Mileage Run to Copenhagen
CPH-AMS – KLM 737-700 Seat 9C
My flight out of Copenhagen was at 6:00am so not much was open in the CPH airport. I was able to briefly stop in the Aviator Lounge that is free with a Priority Pass. Like much of CPH, it was quiet, modern and clean. Read my full review here.
The flight was nearly full and the premium cabin was larger than on my CDG-CPH flight. While this was KLM metal and a 737, it still felt similar to the Air France A320.
Even though the flight was less than an hour in length, we were served bread with cheese and cream cheese for breakfast. The box it came in was very Holland.
Amsterdam was much easier to transfer than CDG — fully staffed passport control had me through quickly.
The odd thing about flying Delta out of AMS is that you have to go through this odd pre-boarding ritual at Gate D1 or E4. No matter where you flight is actually taking off from, you must clear the security processing. Delta calls it the new “Pre-Departure Center”. From the website:
(AMS) – TRAVEL THROUGH & FROM AMSTERDAM, NETHERLANDS
Customers departing Amsterdam’s Schiphol Airport (AMS) to the United States will report to a new Pre-Departure Center (PDC) for required security checks at either gate D1 or E4. Delta One™ and Business Class customers or SkyTeam Elite Plus members can expedite their security check at the KLM Crown Loungeopens in a new window.
Here are some helpful tips upon arrival:
- Please arrive at the airport at least 3 hours prior to your scheduled flight departure. You are required to check-in at least 1 hour before your scheduled departure time and at your designated gate at least 50 minutes before the scheduled departure time. Check-in online, at the Delta counter/kiosk or through the Fly Delta App.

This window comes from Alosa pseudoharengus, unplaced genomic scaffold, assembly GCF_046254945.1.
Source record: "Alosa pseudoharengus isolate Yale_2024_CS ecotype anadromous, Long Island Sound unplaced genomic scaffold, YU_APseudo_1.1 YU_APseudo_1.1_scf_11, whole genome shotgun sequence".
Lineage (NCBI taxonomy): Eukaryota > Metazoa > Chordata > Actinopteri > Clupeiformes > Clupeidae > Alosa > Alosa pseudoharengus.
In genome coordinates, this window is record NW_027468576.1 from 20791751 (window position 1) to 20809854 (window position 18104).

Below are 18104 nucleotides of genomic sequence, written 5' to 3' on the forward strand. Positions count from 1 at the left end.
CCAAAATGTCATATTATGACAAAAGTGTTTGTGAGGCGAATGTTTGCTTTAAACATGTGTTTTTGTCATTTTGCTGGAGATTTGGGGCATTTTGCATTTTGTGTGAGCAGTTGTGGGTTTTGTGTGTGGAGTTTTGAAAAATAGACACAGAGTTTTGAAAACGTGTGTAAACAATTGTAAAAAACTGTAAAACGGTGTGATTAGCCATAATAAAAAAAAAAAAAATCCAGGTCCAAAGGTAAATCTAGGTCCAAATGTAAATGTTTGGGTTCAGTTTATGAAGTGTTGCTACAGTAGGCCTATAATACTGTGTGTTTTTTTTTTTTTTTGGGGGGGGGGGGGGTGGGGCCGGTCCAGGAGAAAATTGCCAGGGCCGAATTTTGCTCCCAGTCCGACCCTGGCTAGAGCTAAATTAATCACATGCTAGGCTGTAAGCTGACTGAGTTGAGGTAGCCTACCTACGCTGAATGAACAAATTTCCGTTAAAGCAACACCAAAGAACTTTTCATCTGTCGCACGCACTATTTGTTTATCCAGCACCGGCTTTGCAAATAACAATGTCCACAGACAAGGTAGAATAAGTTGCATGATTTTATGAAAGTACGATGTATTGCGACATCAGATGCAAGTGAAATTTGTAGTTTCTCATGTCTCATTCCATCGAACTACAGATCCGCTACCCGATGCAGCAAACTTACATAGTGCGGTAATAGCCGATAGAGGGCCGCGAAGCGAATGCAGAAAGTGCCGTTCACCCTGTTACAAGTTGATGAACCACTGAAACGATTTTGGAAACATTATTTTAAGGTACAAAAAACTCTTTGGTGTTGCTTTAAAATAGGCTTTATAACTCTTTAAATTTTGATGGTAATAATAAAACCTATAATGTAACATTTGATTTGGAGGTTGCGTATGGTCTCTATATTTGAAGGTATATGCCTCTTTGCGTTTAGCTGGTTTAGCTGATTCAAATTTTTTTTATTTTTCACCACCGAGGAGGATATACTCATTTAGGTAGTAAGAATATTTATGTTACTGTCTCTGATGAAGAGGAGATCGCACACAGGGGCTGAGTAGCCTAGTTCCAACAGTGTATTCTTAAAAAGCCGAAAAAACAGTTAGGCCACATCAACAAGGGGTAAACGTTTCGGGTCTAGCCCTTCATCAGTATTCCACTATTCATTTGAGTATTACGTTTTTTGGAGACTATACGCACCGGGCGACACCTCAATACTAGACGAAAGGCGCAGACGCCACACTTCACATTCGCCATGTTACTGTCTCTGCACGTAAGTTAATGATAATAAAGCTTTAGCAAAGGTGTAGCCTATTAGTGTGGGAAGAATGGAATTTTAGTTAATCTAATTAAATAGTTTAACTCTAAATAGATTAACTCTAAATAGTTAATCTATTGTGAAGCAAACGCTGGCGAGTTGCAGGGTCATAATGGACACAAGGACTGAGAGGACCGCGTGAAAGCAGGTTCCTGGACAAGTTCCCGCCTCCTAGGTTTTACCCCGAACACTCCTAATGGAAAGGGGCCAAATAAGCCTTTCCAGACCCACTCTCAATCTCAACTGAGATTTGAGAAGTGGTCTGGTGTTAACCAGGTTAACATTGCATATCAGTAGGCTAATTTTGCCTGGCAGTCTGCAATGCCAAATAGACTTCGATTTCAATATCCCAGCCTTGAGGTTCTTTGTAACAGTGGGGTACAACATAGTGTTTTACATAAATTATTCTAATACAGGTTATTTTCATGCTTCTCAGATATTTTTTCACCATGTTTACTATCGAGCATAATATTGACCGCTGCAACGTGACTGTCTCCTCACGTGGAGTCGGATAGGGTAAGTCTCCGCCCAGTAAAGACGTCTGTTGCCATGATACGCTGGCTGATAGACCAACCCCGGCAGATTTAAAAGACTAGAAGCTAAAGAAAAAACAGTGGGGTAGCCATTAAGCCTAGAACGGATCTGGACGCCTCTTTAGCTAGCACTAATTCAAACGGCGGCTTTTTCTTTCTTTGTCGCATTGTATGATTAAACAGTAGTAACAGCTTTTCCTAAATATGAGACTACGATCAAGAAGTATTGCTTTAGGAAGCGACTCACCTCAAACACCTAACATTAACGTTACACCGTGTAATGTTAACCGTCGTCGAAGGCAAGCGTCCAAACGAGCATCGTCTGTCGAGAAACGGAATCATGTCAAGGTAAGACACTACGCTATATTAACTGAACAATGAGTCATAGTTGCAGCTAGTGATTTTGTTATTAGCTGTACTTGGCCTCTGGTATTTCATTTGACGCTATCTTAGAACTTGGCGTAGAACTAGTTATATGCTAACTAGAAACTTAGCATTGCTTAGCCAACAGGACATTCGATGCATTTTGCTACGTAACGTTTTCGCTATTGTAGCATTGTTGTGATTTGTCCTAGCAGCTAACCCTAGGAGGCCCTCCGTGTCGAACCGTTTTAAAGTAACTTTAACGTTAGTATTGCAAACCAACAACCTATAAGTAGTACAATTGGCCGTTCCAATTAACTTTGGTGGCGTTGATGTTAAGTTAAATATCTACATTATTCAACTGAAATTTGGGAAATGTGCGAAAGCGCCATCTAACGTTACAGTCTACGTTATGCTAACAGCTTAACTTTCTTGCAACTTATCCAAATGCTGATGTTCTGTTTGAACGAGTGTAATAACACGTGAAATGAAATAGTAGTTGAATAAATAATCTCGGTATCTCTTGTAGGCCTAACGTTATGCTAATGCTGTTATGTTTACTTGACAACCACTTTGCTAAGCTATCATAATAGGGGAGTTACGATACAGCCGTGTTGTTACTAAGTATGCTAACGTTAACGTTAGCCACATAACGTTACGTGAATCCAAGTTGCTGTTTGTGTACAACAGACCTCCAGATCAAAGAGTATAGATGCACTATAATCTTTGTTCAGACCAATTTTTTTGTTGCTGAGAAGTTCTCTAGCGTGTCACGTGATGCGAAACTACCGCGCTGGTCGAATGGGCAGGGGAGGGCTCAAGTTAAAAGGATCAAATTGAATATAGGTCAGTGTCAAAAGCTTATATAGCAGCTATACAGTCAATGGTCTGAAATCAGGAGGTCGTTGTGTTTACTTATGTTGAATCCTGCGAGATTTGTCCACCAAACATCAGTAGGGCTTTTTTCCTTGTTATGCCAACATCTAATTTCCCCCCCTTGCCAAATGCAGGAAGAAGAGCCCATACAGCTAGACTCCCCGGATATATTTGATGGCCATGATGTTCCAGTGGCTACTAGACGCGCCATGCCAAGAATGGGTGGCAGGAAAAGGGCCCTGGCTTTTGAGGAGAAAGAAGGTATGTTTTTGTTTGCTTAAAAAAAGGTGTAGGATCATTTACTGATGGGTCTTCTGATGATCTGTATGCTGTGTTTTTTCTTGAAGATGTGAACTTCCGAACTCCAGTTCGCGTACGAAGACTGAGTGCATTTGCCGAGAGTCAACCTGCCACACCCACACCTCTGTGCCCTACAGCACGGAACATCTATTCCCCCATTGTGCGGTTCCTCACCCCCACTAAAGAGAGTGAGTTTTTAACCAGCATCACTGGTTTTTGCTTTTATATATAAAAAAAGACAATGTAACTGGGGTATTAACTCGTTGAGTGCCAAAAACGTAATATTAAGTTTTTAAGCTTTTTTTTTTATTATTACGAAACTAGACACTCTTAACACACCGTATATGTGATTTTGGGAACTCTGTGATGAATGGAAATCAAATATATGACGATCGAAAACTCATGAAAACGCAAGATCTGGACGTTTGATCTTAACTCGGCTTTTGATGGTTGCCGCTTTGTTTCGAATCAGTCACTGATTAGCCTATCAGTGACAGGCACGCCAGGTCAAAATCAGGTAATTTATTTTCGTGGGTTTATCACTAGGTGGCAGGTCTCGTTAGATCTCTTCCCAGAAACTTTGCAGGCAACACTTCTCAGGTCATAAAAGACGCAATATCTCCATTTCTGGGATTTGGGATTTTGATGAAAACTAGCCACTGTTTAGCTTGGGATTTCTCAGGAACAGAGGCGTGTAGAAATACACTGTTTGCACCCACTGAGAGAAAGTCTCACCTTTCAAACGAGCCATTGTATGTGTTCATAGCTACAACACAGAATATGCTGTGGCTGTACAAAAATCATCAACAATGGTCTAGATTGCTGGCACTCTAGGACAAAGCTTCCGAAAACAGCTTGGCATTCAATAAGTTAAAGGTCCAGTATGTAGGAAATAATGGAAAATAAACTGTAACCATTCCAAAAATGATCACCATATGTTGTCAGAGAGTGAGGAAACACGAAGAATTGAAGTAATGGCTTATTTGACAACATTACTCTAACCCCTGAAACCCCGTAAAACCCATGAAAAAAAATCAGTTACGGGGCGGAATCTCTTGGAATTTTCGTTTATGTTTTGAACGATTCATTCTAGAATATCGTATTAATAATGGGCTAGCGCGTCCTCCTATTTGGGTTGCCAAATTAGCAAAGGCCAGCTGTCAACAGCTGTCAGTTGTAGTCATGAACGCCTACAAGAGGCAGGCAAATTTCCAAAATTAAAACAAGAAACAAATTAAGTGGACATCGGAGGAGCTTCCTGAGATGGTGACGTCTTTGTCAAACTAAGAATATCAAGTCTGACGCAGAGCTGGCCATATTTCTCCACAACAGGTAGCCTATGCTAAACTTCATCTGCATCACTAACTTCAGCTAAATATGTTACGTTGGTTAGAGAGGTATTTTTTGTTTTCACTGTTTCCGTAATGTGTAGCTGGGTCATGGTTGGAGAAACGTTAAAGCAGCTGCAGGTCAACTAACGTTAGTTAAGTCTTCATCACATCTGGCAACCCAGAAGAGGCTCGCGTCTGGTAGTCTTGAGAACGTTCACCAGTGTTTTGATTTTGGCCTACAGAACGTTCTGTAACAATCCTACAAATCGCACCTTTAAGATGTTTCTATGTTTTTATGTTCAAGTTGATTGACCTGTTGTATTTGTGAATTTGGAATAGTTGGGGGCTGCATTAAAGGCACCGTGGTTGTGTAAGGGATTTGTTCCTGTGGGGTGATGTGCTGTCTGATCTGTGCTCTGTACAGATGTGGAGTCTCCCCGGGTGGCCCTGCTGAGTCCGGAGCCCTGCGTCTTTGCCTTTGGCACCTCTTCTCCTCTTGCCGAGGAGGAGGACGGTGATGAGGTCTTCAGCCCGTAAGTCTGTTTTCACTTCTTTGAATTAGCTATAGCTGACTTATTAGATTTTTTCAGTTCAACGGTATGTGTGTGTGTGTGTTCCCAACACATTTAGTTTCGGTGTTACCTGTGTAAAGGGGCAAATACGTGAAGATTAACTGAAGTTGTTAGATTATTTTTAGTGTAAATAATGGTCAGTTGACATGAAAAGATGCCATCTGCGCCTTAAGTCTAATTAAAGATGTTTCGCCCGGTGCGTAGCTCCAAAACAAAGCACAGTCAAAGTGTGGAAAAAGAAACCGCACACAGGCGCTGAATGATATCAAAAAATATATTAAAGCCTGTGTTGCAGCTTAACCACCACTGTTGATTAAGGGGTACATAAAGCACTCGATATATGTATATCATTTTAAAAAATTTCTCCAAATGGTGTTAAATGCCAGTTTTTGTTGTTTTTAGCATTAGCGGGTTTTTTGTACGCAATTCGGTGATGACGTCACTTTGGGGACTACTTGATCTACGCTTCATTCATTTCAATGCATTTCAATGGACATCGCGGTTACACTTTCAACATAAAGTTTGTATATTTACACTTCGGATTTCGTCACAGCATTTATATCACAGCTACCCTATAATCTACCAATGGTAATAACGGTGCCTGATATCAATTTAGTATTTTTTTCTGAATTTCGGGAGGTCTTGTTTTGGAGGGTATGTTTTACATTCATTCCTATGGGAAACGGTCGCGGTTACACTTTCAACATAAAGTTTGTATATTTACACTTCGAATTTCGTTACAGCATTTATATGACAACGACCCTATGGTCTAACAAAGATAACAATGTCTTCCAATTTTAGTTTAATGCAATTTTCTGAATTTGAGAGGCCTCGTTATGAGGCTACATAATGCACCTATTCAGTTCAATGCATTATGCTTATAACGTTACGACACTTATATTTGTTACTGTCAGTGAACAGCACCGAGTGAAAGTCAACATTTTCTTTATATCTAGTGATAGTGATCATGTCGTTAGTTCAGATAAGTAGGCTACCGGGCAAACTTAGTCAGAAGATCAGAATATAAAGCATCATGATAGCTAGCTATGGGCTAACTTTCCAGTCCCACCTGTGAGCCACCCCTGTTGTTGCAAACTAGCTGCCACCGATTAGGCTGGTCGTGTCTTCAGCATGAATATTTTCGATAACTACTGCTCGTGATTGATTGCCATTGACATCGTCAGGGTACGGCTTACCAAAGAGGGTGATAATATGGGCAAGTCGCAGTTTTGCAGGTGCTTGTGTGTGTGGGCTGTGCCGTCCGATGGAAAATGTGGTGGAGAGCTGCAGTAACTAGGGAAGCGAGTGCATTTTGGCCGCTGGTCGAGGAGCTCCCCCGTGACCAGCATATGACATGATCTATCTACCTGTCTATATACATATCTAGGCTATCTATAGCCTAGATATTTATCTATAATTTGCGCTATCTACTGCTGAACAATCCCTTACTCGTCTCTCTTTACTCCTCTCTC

- The gate information displayed on your boarding pass and flight information monitors will direct your assigned security check gate at either D1 or E4.
- For customers not on a connecting itinerary, passport control will be located in a single security area located on the mezzanine level above the check-in area and the transfer points. After going through this centralized security checkpoint, you may proceed to either gate D1 or E4 as indicated on your boarding pass.
- Following the security check, you will receive a receipt indicating your flight’s departure gate and boarding time.
It was staffed by non-Delta employees. You queued up in a line and when it was your turn, you were greeted by a staff member and taken to a kiosk. I was asked more questions then I have ever been asked when traveling — including what hotel I stayed at in Copenhagen and was required to show a receipt from my stay. My bag was not searched and I didn’t have to go through an additional metal detector. There was still secondary security screening at my gate before boarding.
Once I finished my questioning I was sent to another staff member who printed off a paper receipt that told me where my gate was (next door at the under construction Gate D3). I had some time so I went to the Aspire Lounge (41) to kill some time.
AMS-SLC – Delta 767-300 Seat 21G
The boarding area for the flight was under construction and a bit of a mess; however it was no where near a full flight so that made the boarding process bearable.
I was flying a 20 year old 767-300, the version, as you can see in the photo above, with two emergency exits on each side over the wings. Originally our plane was scheduled to be the version with only one emergency exit over the wing but was swapped for this one.
I had seat 21G which was the window seat on the second emergency exit row over the wing. Originally I had a passenger next to me but with the low passenger load, he was switched to the first emergency exit row (20) and I had the entire row (two seats) to myself. Plenty of leg room (although not as much as on my other transatlantic leg).